Siemensueqw

2022-11-21

Bayes' Theorem in Conditional Probability
We are testing for a disease D that we think is present, D+, with probability 0.4, and absent, D-, with probability 0.6. We believe that a test has sensitivity $P\left\{T+|D+\right\}=0.75$ and specificity $P\left\{T-|D-\right\}=0.8$.
Q1: What is our probability that the disease is present if we perform the test and it is positive, T+, and our probability the disease is absent if that test is negative, T-?
My ans:
We can apply Bayes' formula to calculate $P\left\{D+|T+\right\}$ and $P\left\{D-|T-\right\}$.
$P\left\{D+|T+\right\}=5/7$
$P\left\{D-|T-\right\}=24/29$
Q2: Suppose we perform three tests, conditionally independent given D. Given each possible number of positive test results, 0, 1, 2, or 3, what is our probability that the disease is present?
My ans:
Let k denote the number of positive test results.
We know that P{ [exactly] k successes in n trials | p } $=\left(nCk\right)x\left({p}^{k}\right)×\left(\left(1-p{\right)}^{n-k}\right)$, hence we can calculate .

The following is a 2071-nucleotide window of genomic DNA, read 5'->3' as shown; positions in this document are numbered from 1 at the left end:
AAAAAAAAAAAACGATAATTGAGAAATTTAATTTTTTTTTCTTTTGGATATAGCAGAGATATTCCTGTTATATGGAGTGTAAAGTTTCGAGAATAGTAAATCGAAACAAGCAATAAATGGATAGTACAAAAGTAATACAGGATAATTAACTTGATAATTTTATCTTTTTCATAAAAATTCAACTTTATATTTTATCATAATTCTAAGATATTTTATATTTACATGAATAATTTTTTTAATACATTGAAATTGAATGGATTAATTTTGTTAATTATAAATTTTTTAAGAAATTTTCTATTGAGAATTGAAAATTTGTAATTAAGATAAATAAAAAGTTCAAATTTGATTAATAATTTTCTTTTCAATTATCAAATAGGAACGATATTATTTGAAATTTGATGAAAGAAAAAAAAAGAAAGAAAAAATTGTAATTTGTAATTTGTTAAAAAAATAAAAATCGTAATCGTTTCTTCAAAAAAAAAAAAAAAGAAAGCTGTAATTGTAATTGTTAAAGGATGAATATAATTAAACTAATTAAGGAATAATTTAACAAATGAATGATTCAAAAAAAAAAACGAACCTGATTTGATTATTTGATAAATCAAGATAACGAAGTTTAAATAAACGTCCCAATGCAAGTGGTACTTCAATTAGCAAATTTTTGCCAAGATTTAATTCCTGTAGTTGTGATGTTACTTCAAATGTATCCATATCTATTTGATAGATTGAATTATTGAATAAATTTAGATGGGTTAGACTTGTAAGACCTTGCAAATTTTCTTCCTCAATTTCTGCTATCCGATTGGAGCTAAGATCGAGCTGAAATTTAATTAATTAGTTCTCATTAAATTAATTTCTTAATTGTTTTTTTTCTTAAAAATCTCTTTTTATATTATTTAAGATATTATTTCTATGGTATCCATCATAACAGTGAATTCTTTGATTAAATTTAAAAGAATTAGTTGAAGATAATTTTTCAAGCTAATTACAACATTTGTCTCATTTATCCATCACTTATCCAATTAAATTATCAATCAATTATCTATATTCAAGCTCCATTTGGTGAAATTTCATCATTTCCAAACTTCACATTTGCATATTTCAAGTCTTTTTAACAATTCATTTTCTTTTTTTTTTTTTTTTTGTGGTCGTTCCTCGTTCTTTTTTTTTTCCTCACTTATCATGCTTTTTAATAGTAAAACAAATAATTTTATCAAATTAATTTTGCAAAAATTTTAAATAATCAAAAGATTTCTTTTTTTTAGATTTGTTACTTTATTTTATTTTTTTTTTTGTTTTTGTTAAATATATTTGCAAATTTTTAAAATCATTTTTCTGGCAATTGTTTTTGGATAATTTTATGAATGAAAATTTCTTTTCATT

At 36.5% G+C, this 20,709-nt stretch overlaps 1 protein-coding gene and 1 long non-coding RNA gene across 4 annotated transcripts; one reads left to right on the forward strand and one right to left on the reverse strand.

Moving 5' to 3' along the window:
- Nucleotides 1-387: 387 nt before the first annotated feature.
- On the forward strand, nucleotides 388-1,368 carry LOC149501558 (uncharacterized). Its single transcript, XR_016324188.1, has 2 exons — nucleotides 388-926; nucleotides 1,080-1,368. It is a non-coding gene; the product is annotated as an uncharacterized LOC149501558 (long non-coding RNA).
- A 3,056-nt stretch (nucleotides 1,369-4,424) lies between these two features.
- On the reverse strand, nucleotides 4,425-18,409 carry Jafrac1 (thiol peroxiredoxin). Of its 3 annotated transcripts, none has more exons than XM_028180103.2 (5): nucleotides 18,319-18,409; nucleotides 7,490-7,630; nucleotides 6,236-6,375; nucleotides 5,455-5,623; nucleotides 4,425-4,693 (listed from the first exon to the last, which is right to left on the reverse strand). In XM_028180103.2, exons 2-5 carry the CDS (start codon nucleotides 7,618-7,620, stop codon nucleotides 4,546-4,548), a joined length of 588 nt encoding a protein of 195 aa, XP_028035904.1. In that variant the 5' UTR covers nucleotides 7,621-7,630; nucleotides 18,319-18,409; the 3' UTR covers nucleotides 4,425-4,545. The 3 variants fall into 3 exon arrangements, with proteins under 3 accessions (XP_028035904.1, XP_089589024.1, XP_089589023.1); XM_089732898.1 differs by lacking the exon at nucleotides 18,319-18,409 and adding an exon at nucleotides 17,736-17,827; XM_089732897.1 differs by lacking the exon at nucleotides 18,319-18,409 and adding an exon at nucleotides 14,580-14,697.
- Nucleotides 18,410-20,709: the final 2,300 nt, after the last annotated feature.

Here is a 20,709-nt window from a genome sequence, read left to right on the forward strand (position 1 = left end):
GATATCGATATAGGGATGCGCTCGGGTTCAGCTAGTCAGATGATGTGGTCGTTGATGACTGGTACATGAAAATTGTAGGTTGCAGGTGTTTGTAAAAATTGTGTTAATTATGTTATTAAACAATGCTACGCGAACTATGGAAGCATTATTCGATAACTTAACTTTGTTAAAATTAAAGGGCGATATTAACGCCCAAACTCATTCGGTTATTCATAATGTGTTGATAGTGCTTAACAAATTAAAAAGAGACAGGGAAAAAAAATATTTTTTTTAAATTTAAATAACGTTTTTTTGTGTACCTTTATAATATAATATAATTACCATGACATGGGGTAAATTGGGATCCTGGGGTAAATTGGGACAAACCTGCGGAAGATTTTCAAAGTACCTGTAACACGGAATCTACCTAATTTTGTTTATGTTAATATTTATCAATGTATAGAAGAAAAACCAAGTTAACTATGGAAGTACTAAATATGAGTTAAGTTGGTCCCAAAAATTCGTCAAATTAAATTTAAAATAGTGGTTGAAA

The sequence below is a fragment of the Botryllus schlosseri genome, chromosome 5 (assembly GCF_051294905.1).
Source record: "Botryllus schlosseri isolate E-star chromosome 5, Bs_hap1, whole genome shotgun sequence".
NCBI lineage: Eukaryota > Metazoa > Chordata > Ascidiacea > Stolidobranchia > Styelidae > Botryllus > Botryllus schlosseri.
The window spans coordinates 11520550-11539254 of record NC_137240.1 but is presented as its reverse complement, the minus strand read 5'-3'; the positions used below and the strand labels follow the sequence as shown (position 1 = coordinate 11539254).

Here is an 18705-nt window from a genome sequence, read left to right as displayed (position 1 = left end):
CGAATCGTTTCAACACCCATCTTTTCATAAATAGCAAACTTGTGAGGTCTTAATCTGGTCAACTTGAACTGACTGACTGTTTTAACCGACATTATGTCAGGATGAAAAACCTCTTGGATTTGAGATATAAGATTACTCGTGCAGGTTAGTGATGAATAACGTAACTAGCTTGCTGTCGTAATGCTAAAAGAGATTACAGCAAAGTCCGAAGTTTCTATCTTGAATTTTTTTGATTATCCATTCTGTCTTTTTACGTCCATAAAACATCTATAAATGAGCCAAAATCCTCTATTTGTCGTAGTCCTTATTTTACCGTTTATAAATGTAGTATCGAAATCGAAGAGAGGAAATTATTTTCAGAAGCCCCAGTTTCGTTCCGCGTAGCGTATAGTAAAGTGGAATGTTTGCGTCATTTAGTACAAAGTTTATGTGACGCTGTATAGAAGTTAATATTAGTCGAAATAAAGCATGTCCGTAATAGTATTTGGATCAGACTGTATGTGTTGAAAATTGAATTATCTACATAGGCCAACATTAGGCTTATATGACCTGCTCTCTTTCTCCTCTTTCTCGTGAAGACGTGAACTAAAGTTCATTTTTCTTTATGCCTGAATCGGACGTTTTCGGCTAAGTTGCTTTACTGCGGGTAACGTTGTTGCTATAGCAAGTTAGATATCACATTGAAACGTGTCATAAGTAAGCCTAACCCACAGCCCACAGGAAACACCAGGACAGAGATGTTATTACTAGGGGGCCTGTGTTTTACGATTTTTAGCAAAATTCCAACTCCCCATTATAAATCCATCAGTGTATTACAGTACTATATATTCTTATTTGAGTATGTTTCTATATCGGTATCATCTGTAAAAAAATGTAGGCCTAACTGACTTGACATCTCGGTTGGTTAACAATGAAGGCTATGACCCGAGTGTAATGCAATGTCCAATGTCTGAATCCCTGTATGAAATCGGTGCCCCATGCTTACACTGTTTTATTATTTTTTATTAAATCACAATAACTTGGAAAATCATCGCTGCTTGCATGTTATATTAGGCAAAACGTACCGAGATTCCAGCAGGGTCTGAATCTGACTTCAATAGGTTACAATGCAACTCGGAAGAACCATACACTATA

We can then apply Bayes' formula to calculate $P\left\{D+|k=0\right\}$.
$P\left\{D+|k=0\right\}=0.692$
Using the same approach for $k=1:3$, we derive:
$P\left\{D+|k=1\right\}=0.5$
$P\left\{D+|k=2\right\}=0.308$
$P\left\{D+|k=3\right\}=0.165$
Would really appreciate it if someone can verify whether my reasoning and answers are correct.

Neil Short

Step 1
Consider any k of the n tests show +ve results. The probability of the tests showing $k+ve$ results for any random person is

where p represents the sensitivity and q represents the specificity of the test.
Now, the probability that the chosen person has the disease given that k of n tests showed up positive is

Step 2
You can now enter $n=3$ and $k=0,1,2,3$ to get the required answers:

which also follow the expected trend.

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